With her debut novel, At Risk, Stella Rimington established herself as a top-notch thriller writer, and introduced us to Liz Carlyle--a smart, impassioned MI5 intelligence officer whose talents and ambitions are counterbalanced by an abiding awareness of her job's moral complexities. In Secret Asset, we are plunged back into her high-stakes, high-tension world.
Liz has always been particularly skilled at "assessing people," and when one of her agents reports suspicious meetings taking place at an Islamic bookshop, she trusts her instinct that a terrorist cell is at work. Her boss, Charles Wetherby, Director of Counter-Terrorism, knows to trust Liz's instincts as well: he immediately puts a surveillance operation into place.
So Liz is surprised when Wetherby suddenly takes her off the case. And she's shocked to hear why: Wetherby has received a tip-off that a mole--a "secret asset"--has been planted in one of the branches of British Intelligence. If this is true, the potential damage to the Service is immeasurable. As her colleagues work to avert an impending terrorist strike, Liz is charged with the momentous task of uncovering and exposing the mole before it's too late.
As she did in At Risk, Stella Rimington once again brings all her experience as the first woman Director General of MI5 to bear in a heart-stopping thriller that takes us deep into a "wilderness of mirrors" where nothing is what it seems and no one can be trusted.
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June 18, 2007
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Excerpt from Secret Asset by Stella Rimington
In the upmarket bathroom shop in Regent's Park Road in North London, the slim brown-haired woman was showing a close interest in the display of tiles. "Do you need some help?" asked the young male assistant, who was keen to close since it was almost seven o'clock in the evening.
Liz Carlyle was killing time. In trainers and designer jeans, she looked like any of the wealthy young married women who drifted in and out of the interior-design shops and boutiques of this part of London. But Liz was neither wealthy nor married and she was certainly not drifting. She was very focused indeed. She was waiting for the device she held tightly in her left hand to vibrate once--the signal that it was safe for her to proceed to the meeting in the coffee shop further down the road. In the mirror on the shop wall facing her, she could see Wally Woods, the leader of the A4 team providing counter- surveillance backup, taking his time buying an Evening Standard from the newsvendor on the corner.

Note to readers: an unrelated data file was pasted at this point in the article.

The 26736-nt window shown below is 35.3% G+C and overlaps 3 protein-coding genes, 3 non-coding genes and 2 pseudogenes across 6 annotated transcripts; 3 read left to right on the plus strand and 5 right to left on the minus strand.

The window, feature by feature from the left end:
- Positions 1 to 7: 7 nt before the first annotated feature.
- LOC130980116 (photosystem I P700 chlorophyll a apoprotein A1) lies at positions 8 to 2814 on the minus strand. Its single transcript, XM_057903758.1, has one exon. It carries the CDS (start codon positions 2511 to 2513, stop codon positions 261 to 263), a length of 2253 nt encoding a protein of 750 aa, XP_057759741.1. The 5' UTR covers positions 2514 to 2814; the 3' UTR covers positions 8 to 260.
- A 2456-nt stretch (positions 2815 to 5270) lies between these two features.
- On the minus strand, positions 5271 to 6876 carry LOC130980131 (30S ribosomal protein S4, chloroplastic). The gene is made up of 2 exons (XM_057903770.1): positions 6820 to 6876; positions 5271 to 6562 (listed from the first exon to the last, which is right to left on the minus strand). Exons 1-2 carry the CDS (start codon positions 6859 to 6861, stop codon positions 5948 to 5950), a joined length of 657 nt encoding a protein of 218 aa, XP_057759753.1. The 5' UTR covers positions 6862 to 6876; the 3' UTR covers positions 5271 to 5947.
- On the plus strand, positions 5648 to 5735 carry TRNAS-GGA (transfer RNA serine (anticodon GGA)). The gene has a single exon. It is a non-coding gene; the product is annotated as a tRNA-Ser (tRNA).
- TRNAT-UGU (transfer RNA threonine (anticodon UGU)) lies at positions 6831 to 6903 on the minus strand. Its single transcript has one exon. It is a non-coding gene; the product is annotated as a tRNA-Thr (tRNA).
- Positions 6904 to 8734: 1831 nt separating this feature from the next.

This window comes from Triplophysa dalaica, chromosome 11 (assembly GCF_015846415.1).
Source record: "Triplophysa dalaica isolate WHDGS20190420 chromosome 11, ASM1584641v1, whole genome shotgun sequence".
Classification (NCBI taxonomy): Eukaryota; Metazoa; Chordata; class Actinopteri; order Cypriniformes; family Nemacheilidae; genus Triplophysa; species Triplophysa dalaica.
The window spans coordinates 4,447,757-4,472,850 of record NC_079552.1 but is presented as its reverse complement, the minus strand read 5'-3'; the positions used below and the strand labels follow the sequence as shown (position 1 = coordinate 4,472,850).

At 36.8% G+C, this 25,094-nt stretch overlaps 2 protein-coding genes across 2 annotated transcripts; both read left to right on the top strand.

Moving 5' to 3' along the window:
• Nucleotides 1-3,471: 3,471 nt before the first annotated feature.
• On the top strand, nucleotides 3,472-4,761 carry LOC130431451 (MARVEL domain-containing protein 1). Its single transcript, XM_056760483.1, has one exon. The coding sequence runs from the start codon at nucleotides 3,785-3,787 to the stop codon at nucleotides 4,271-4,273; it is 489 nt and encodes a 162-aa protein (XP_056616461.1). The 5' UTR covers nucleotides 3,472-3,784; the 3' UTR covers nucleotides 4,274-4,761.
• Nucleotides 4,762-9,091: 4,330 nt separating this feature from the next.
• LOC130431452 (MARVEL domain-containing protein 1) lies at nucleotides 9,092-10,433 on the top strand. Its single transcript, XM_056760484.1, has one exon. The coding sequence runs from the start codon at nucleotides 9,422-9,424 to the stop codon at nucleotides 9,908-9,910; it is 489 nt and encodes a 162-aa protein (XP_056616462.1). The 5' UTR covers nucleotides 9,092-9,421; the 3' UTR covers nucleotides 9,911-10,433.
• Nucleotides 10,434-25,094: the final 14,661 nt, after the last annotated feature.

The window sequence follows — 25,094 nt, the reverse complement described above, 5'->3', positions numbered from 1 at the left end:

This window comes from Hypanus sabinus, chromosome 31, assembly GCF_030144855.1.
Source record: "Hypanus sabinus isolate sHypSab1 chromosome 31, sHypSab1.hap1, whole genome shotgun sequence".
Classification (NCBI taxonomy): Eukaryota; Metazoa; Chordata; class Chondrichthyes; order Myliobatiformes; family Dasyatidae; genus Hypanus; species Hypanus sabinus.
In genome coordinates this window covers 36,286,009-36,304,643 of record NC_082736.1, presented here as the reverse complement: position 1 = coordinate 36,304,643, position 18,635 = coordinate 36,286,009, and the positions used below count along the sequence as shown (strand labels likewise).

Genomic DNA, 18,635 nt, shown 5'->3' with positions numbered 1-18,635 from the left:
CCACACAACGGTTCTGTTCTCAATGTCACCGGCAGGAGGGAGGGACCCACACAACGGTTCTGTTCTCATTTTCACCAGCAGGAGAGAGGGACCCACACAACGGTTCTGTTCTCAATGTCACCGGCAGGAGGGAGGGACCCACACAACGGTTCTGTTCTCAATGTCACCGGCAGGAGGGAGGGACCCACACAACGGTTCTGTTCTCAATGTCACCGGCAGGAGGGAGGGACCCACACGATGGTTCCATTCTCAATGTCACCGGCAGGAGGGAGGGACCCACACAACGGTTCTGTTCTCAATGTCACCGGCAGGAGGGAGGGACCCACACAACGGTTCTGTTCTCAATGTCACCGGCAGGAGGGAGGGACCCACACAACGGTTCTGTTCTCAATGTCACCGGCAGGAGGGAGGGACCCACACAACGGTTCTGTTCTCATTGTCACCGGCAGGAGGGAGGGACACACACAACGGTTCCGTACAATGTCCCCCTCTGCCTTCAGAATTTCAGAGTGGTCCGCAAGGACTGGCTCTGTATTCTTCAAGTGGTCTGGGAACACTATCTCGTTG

He had already sent the two pulses, which signalled that her contact, Marzipan, was inside the cafe waiting for her. Once his team further up the street on either side were satisfied that no one had followed Marzipan, Wally would send the okay.
A young Asian man, dressed in black jeans and a hooded top, came along from the direction of Chalk Farm Underground Station. Wally and his team watched tensely as he paused to look in an estate agent's window. Moving on, he crossed over and left Regent's Park Road, walking off into the distance down a side street. Now the device in Liz's hand vibrated once. "Thanks very much," said Liz to the relieved shop assistant. "I'll bring my husband in tomorrow evening and we'll decide then." She left the shop, turned right and walked quickly along the street to the coffee shop, which she entered without hesitating, all under the watchful eyes of the A4 team.
Inside, Liz waited at the counter to order a cappuccino. She felt the familiar tension in her stomach, the quickened beating of her heart, which always accompanied work on the front line. She had missed this excitement. For the last four months or so, she had been on convalescent leave, following a counter-terrorist operation in Norfolk at the end of the previous year.
She'd gone down to her mother's house in Wiltshire almost immediately after the MI5 doctor had ordered her off work. In the ensuing weeks she'd soon been well enough to help her mother in the garden centre she ran. On days off, they'd visited National Trust houses and cooked elaborate dinners for two; occasionally, at the weekend they would socialise with friends from the neighbourhood. It had been pleasant, tranquil, and agonisingly uneventful. Now on this May evening she was happy to be back at the sharp end of operations.
She had returned to work only that week. "Take your time. Settle in," Charles Wetherby had told her, and back in her office in the counter-terrorism agent-running section she had started with the mountain of paperwork, which had accumulated in her absence. But then the message had come that afternoon from Marzipan--code name for Sohail Din--urgently requesting a meeting. Strictly speaking, Marzipan was no longer Liz's business. Her colleague Dave Armstrong had taken him over, along with the immense promise of reliable information that he represented, the minute she had left. But for the moment Dave was in Leeds on urgent business and Liz, as Marzipan's original recruiter and runner, had been the obvious choice to stand in.
She took her coffee and walked to the gloomy back of the cafe where Marzipan was sitting at a small corner table, reading a book. "Hello Sohail," she said quietly, sitting down.
He closed his book and looked at her in surprise. "Jane!" he exclaimed, using the name he knew her by. "I was not expecting you, but I am so happy to see you."